A Canadian Forces CC-115 Buffalo aircraft prepares to land at Chilliwack Airport in Chilliwack, B.C., on Friday February 28, 2014. The Canadian military has accepted the first of 16 new search-and-rescue planes despite outstanding issues with the aircraft’s manuals. THE CANADIAN PRESS/Darryl Dyck

A Canadian Forces CC-115 Buffalo aircraft prepares to land at Chilliwack Airport in Chilliwack, B.C., on Friday February 28, 2014. The Canadian military has accepted the first of 16 new search-and-rescue planes despite outstanding issues with the aircraft’s manuals. THE CANADIAN PRESS/Darryl Dyck

Air Force accepts first new search-and-rescue plane despite issue with manuals

Air Force commander Lt.-Gen. Al Meinzinger praised the new aircraft

The Canadian military has accepted the first of 16 new search-and-rescue planes despite outstanding issues with the aircraft’s manuals.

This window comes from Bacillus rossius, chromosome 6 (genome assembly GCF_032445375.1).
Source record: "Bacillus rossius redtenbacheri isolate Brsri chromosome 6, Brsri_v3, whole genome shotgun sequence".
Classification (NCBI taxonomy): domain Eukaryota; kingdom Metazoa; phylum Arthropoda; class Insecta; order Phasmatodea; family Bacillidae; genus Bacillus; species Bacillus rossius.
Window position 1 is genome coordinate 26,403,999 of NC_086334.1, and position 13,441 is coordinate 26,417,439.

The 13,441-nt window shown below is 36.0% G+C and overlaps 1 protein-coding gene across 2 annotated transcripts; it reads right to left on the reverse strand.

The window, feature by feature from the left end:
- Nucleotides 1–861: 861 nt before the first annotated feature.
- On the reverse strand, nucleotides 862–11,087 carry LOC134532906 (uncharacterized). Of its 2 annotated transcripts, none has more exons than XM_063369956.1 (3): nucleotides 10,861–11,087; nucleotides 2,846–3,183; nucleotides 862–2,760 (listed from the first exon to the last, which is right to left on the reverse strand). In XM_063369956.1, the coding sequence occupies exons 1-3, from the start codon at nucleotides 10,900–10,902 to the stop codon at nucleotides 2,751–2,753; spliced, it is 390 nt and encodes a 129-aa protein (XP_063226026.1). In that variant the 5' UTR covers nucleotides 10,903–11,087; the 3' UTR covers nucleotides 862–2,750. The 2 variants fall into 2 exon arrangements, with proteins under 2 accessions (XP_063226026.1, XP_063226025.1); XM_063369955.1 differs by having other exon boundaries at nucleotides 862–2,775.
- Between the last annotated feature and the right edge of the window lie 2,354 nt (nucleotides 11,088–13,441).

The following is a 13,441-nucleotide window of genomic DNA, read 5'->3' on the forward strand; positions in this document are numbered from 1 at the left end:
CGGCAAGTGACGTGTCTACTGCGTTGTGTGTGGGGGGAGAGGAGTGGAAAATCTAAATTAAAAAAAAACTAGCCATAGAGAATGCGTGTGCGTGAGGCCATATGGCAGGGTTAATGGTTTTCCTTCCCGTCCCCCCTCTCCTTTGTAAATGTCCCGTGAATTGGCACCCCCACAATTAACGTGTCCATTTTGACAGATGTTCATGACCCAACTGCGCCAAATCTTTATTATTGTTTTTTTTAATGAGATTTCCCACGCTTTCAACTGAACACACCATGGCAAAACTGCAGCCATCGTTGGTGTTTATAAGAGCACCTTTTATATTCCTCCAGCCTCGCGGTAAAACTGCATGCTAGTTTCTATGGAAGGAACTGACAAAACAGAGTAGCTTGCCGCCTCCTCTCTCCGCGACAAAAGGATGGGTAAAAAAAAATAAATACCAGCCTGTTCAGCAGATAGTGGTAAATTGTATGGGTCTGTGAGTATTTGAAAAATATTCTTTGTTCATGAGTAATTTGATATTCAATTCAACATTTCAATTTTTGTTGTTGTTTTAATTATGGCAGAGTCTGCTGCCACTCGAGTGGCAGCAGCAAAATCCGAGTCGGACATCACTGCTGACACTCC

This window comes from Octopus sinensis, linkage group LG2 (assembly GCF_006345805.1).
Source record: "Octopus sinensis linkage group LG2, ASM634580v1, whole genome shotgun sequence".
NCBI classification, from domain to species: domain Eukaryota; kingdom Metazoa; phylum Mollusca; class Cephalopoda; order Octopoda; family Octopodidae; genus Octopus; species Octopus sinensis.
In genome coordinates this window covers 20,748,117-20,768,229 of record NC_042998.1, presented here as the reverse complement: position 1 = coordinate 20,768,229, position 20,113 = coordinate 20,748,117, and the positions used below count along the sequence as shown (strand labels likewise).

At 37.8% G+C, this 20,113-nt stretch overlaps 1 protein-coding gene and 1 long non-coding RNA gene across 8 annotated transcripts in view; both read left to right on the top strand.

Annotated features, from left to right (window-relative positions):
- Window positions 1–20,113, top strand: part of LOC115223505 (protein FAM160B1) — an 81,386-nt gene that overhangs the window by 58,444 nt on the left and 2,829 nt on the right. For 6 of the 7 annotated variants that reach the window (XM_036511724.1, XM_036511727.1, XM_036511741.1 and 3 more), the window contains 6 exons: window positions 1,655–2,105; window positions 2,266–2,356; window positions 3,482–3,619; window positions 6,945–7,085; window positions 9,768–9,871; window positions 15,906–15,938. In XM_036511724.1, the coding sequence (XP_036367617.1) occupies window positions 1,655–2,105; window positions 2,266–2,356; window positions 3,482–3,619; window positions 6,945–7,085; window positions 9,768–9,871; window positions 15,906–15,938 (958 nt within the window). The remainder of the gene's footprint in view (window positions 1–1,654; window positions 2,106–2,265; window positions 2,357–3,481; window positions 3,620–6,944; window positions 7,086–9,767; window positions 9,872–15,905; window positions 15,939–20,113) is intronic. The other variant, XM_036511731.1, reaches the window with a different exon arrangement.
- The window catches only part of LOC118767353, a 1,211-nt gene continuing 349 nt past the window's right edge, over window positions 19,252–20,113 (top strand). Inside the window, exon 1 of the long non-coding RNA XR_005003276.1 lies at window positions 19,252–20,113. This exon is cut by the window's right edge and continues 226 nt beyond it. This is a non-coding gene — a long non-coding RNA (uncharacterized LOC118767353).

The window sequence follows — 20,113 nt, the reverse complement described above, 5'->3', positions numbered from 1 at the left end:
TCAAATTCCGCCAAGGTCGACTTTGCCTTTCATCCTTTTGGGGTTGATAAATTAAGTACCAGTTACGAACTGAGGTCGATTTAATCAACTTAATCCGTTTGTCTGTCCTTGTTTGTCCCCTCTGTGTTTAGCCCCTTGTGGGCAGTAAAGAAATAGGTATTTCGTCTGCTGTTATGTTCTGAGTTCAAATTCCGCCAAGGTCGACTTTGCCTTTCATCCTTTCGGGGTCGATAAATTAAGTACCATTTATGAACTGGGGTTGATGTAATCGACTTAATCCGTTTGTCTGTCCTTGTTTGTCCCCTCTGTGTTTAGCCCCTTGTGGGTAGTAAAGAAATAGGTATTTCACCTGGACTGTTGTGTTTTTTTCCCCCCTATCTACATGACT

The new plane was officially handed over by European manufacturer Airbus to the Royal Canadian Air Force in Spain last week.

It was supposed to have delivered on Dec. 1, but that date was pushed back due to disagreements between the company, the Air Force and the Department of National Defence over the contents of the aircrafts’ manuals.

The manuals are thousands of pages thick and provide pilots, aircrew and technicians with necessary instructions and references for safely operating and maintaining the aircraft.

Despite the plane’s successful delivery, Defence Department spokesman Daniel Le Bouthillier says the government is reviewing the manuals with the company to ensure they meet the military’s requirements.

He adds that the plane will remain in Spain until the middle of next year as Air Force members train on the aircraft and test it before flying it to Canadian Forces Base Comox in British Columbia.

“The acceptance of the first aircraft is one of many steps in this complex program to replace the current fixed-wing search and rescue fleets,” Le Bouthillier said in an email.

“We will continue to work with Airbus to ensure the acceptability of remaining work, including revision of technical manuals, completing training for the initial RCAF crews and conducting initial operational testing and evaluation in Spain in the first half of 2020.”